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Public Information

Local Control and Accountability Plan for Anahuacalmecac International University Preparatory
 

What is the Local Control and Accountability Plan (LCAP)? (Revised January 8, 2018)

The LCAP is intended as a comprehensive planning tool to support student outcomes and is an important component of the local control funding formula (LCFF). Under the LCFF, all local educational agencies (LEAs) including school districts, county offices of education (COEs), and charter schools are required to prepare an LCAP, which describes how they intend to meet annual goals for all pupils, with specific activities to address state and local priorities identified pursuant to California Education Code (EC) sections 52060(d), 52066(d), and 47605.

Must school districts and COEs address all state priorities in each year or over the three year period? (Revised January 8, 2018)

All state priorities must be addressed in each year of the LCAP. EC sections 52060 and 52066 specify that the LCAP must include a description of the annual goals to be achieved for all students and each student group (as identified in ECSection 52052) for each state priority as applicable to the type of LEA. A goal may address multiple priorities. Further, an LEA may include additional local priorities. Goals in the aggregate must address each of the state priorities and any additional local priorities. Also, as referenced in the LCAP instructions, each goal must identify the state and/or local priorities addressed by the goal.

How does a goal “address” a state priority? (Revised January 8, 2018)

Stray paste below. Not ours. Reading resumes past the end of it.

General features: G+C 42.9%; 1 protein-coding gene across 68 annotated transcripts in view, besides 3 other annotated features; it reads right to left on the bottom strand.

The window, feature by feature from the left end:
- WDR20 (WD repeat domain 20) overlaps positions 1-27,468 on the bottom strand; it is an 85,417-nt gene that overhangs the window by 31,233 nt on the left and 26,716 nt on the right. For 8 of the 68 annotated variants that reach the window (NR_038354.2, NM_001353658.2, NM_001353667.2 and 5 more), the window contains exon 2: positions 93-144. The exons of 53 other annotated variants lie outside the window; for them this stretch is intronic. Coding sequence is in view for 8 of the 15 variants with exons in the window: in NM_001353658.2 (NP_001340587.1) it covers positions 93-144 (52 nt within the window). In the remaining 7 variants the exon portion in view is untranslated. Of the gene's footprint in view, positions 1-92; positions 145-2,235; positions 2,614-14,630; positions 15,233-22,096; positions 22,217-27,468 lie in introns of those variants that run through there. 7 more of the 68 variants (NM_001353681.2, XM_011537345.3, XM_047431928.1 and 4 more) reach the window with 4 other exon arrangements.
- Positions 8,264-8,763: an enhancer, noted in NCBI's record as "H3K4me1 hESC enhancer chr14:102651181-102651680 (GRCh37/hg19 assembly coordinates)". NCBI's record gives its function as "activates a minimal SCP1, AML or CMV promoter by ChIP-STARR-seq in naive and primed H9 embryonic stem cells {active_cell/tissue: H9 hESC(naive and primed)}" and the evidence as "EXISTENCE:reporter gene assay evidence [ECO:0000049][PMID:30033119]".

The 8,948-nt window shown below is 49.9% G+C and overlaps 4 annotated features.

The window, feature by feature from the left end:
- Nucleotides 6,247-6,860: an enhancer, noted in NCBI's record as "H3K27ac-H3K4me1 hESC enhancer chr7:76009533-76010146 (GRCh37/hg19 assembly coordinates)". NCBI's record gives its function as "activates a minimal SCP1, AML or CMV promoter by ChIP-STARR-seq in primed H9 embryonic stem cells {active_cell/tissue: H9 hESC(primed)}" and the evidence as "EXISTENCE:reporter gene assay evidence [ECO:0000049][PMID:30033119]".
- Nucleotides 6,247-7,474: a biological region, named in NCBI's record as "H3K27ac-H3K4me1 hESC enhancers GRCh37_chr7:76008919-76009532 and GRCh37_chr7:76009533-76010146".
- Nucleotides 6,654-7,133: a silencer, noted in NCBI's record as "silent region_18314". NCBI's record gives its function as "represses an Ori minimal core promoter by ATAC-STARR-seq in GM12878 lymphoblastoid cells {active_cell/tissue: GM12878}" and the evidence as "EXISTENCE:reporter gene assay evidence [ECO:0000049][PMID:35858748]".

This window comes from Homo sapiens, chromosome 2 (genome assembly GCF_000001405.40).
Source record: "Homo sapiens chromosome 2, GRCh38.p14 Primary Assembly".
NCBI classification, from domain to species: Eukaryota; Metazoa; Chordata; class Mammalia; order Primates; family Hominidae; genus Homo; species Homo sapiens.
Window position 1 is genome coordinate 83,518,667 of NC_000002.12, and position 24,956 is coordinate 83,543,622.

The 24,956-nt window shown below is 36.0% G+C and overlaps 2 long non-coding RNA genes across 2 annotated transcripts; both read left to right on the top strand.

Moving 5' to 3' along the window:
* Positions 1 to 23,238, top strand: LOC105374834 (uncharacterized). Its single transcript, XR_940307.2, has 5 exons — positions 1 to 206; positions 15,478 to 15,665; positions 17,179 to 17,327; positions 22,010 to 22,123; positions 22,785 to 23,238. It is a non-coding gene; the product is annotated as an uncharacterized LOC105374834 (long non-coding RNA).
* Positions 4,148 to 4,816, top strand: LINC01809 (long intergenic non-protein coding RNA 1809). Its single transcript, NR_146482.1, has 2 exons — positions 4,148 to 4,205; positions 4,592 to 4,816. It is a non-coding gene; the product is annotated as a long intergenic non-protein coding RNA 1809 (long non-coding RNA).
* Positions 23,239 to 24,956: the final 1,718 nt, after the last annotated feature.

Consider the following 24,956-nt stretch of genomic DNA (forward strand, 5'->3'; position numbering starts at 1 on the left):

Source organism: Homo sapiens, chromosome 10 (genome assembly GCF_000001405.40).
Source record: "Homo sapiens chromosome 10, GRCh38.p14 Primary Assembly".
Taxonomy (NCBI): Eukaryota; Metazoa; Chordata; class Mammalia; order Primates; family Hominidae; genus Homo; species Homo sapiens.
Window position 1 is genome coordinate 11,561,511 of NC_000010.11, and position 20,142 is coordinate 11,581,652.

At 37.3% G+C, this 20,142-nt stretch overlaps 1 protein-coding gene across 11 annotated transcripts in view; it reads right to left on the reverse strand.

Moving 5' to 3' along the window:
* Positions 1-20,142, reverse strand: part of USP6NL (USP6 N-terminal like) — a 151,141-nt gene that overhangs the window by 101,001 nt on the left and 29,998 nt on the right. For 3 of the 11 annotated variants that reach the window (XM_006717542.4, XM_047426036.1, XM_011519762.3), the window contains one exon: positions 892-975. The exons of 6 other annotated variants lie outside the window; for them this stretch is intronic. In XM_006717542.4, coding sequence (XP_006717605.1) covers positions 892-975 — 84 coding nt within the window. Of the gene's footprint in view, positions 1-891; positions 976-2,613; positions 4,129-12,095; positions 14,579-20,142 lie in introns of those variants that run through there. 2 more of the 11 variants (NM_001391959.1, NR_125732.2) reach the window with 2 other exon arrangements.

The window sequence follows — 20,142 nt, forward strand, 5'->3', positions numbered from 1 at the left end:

A goal addresses a state priority if one or more of the expected annual measurable outcomes in the goal table uses one or more of the applicable required metrics for that priority (e.g. high school graduation rate for the pupil engagement priority).

As explained in the previous question, the LCAP must include a description of the annual goals for all students and each student group to be achieved for each state priority as applicable to the type of LEA.

Does an LCAP need to address each state priority equally? (Revised January 8, 2018)

No. While the LCAP must include annual goals to be achieved for each state priority, an LEA may choose to focus its LCAP on a specific subset of the state priorities and any local priorities. An LEA does not need to address each priority equally in terms of number of related goals, planned actions/services or expenditures. For example, a district governing board might adopt an LCAP goal that addresses three state priorities and describes a limited number of planned actions/services and expenditures to achieve the goal, and adopt another LCAP goal that addresses only one priority yet describes a much greater number of planned actions/services and expenditures to achieve that goal.

What State Standards must the LCAP address as part of Priority 2? (Revised January 8, 2018)

The LCAP must include goals and related actions/services that address implementation of the academic content and performance standards adopted by the SBE. The content standards adopted by the SBE are listed below: